After Christmas and New Year, everything is drained; our immune systems, our cupboards, our wallets. We need rejuvenation, and after the decadence of our eating and drinking over the holiday period, we need a bit of simple, hearty sustenance too. I certainly did this year.
Fighting off a sore throat and battling with an empty post-festive kitchen, I craved something easy to make but with enough garlic and ginger and spice to slightly ease the scratchiness in my oesophagus. I wanted warmth in a bowl. I wanted this.
While mint might sound like an odd ingredient to throw into this mix, both lemon and dried mint are ingredients in Harissa, so they simply act to enhance those flavours in this dish. The onion, ginger and garlic bring a warm along with the Harissa and the vegetables give you some much-needed nutritional love. It’s not too intense, but it’s full of goodness and taste.
Barley is a pretty great kitchen staple, and one that’s incredibly cheap. I use it for stews and soups as well as for warm salads like this, and it’s easy on your tummy after perhaps a few too many mulled wines.
1 cup barley
5 cups water
1 tablespoon olive/vegetable oil
2 cloves garlic, chopped
1-inch piece ginger, grated
1/2 a white onion, diced
2 carrots, diced small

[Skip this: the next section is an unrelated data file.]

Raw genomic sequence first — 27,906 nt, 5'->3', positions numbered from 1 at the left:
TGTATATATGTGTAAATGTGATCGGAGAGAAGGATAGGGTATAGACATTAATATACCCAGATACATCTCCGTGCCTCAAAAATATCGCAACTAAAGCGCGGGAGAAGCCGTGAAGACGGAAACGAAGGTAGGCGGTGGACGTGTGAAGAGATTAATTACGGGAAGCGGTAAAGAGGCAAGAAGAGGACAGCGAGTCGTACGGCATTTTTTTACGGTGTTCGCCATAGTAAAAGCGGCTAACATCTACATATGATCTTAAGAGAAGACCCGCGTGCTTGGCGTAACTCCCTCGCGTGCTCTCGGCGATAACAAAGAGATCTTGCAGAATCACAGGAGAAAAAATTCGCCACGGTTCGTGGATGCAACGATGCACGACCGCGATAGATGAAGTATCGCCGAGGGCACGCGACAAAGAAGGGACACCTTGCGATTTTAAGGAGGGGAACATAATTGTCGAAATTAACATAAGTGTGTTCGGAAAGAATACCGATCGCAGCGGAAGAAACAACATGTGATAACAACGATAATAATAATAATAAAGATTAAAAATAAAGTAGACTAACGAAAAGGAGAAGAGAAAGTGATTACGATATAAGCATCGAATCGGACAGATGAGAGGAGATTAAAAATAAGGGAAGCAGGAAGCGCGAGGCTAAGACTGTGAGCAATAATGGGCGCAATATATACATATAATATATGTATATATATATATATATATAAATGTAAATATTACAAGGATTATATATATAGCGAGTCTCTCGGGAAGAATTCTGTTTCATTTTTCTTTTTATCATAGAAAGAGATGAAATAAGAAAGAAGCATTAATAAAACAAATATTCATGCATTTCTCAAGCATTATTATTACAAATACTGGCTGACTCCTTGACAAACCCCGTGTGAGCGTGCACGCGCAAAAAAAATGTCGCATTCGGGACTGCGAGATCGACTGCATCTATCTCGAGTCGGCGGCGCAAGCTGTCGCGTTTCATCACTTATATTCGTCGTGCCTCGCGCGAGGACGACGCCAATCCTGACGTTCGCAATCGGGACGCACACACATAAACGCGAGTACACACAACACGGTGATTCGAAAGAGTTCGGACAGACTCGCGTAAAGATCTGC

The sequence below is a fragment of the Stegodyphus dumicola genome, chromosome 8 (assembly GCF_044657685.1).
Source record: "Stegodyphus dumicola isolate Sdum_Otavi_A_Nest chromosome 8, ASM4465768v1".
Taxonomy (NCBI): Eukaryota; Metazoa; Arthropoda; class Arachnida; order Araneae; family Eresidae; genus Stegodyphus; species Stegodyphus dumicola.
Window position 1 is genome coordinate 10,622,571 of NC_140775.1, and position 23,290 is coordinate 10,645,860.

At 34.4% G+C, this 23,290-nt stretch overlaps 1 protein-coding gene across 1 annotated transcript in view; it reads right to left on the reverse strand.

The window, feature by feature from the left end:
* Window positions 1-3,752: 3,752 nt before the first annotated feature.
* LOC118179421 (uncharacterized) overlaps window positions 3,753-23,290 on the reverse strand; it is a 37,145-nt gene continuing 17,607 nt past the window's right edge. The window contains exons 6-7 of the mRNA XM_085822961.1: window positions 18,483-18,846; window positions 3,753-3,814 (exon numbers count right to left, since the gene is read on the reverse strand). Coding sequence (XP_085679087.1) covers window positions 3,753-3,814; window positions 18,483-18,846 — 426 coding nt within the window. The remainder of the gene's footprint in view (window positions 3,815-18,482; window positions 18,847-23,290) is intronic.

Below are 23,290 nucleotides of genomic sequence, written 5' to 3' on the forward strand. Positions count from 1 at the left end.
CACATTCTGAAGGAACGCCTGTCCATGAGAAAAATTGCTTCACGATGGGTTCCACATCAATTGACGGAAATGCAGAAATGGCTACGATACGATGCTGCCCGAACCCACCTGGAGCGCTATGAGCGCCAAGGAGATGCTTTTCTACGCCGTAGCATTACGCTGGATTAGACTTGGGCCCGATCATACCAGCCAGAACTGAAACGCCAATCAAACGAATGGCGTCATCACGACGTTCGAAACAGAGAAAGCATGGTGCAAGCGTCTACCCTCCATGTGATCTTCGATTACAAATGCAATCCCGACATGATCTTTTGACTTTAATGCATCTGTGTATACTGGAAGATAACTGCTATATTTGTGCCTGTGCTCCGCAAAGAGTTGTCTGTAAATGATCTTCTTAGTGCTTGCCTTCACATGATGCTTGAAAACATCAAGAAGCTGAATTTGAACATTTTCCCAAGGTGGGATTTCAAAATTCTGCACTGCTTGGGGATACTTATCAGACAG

1 red pepper, diced small
1 tablespoon Harissa paste
1 teaspoon dried mint
juice of 1/2 lemon
2 large handfuls spinach
In a sauce pan, bring the barley and water to a boil and then simmer for about 50 minutes, or until the barley is tender
About 35 minutes into the barley cooking time, heat the oil in a large frying pan and then add in the garlic and ginger
Cook for a minute then add in the onion
When the onion is translucent, add in the carrots and red pepper and cook for 10 minutes on a low heat
When the carrots are tender, add in the Harissa paste and dried mint and stir to combine
Drain the barley and add to the pan
Add in the lemon juice and stir to combine
Throw in the spinach and season; stir well, and when the spinach starts to wilt, remove from the heat
Serve immediately with another squeeze of lemon on top if you like
This stays delicious even after a day or two in the fridge, and the leftovers can be eaten cold or warmed up, depending on your preference. Kale would make a good addition to this dish, as would any leftover roasted vegetables like parsnips or red onion. Enjoy it however you like it!